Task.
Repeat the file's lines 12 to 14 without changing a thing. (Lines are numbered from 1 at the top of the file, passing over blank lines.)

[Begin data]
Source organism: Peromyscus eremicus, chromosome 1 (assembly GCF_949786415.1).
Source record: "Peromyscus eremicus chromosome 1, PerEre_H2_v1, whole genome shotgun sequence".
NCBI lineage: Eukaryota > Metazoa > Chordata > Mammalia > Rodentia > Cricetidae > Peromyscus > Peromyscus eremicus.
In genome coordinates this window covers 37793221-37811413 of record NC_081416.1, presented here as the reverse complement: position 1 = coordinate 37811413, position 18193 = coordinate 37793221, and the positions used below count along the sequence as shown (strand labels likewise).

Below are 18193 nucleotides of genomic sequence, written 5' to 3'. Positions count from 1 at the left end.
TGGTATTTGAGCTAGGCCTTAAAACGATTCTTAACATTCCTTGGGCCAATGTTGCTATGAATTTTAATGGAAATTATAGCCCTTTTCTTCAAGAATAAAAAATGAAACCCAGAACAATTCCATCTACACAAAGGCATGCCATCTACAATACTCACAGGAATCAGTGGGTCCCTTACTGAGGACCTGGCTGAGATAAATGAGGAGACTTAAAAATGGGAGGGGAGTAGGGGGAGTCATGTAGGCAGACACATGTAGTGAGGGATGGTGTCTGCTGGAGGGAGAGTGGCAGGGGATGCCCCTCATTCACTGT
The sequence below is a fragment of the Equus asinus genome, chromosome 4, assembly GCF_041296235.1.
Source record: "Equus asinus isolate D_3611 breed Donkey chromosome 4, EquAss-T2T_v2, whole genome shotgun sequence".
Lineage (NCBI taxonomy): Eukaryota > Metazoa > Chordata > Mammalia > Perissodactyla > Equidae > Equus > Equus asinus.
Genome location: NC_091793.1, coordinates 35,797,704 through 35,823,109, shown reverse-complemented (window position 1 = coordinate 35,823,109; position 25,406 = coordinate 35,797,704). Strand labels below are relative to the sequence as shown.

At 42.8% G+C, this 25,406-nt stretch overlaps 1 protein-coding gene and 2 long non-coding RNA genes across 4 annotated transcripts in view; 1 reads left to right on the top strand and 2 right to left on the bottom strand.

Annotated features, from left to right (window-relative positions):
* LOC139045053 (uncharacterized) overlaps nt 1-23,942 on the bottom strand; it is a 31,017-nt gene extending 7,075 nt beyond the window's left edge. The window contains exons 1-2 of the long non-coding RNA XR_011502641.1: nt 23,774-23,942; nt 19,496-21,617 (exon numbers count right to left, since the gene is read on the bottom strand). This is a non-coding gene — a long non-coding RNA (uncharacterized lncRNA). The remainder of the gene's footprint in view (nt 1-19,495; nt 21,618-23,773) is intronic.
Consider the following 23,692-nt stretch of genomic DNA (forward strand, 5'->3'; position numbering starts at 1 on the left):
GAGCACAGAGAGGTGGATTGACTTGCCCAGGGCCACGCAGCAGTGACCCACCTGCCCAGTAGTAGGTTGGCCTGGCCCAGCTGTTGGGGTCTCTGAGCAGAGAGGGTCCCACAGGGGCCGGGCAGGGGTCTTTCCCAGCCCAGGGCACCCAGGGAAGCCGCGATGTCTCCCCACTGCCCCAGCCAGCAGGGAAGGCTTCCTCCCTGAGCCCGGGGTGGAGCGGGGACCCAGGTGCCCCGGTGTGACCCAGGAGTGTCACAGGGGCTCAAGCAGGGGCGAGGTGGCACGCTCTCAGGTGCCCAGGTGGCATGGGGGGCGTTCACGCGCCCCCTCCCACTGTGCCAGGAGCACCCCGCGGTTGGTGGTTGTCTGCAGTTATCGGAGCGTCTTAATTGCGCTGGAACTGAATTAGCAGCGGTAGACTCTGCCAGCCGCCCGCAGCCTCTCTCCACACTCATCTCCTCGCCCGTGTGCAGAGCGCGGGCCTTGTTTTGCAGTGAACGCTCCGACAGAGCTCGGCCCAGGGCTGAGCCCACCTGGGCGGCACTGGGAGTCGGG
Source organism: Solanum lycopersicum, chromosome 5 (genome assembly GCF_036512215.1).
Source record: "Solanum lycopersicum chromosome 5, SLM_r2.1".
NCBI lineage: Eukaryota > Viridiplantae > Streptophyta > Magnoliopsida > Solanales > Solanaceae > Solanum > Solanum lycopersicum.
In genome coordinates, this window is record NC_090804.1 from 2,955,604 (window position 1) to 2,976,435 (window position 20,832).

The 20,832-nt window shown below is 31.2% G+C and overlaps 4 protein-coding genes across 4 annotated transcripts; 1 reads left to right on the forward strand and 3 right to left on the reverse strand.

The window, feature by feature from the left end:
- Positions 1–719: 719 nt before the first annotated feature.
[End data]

Annotated features, from left to right (window-relative positions):
* LOC139045053 (uncharacterized) overlaps nt 1-23,942 on the bottom strand; it is a 31,017-nt gene extending 7,075 nt beyond the window's left edge. The window contains exons 1-2 of the long non-coding RNA XR_011502641.1: nt 23,774-23,942; nt 19,496-21,617 (exon numbers count right to left, since the gene is read on the bottom strand). This is a non-coding gene — a long non-coding RNA (uncharacterized lncRNA). The remainder of the gene's footprint in view (nt 1-19,495; nt 21,618-23,773) is intronic.
Consider the following 23,692-nt stretch of genomic DNA (forward strand, 5'->3'; position numbering starts at 1 on the left):